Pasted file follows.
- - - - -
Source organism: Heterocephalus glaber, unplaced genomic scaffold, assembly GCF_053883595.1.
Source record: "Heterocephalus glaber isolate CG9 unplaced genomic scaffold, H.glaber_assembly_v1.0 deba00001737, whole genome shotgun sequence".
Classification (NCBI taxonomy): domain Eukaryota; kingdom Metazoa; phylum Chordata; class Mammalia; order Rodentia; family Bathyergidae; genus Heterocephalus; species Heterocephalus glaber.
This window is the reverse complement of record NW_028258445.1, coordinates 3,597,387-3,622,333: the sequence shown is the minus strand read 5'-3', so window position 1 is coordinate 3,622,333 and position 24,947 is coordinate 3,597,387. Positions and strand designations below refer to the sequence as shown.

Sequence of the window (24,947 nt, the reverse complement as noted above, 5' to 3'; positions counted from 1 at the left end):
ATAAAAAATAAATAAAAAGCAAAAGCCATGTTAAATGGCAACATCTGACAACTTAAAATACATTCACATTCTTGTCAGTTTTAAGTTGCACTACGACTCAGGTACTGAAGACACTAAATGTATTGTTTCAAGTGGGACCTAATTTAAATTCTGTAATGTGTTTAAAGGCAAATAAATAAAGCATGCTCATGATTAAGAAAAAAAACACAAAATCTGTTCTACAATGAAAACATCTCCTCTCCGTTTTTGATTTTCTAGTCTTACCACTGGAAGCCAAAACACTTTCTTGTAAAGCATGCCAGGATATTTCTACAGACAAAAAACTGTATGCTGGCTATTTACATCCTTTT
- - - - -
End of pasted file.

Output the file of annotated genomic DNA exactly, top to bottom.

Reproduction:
Source organism: Heterocephalus glaber, unplaced genomic scaffold, assembly GCF_053883595.1.
Source record: "Heterocephalus glaber isolate CG9 unplaced genomic scaffold, H.glaber_assembly_v1.0 deba00001737, whole genome shotgun sequence".
Classification (NCBI taxonomy): domain Eukaryota; kingdom Metazoa; phylum Chordata; class Mammalia; order Rodentia; family Bathyergidae; genus Heterocephalus; species Heterocephalus glaber.
This window is the reverse complement of record NW_028258445.1, coordinates 3,597,387-3,622,333: the sequence shown is the minus strand read 5'-3', so window position 1 is coordinate 3,622,333 and position 24,947 is coordinate 3,597,387. Positions and strand designations below refer to the sequence as shown.

Sequence of the window (24,947 nt, the reverse complement as noted above, 5' to 3'; positions counted from 1 at the left end):
ATAAAAAATAAATAAAAAGCAAAAGCCATGTTAAATGGCAACATCTGACAACTTAAAATACATTCACATTCTTGTCAGTTTTAAGTTGCACTACGACTCAGGTACTGAAGACACTAAATGTATTGTTTCAAGTGGGACCTAATTTAAATTCTGTAATGTGTTTAAAGGCAAATAAATAAAGCATGCTCATGATTAAGAAAAAAAACACAAAATCTGTTCTACAATGAAAACATCTCCTCTCCGTTTTTGATTTTCTAGTCTTACCACTGGAAGCCAAAACACTTTCTTGTAAAGCATGCCAGGATATTTCTACAGACAAAAAACTGTATGCTGGCTATTTACATCCTTTT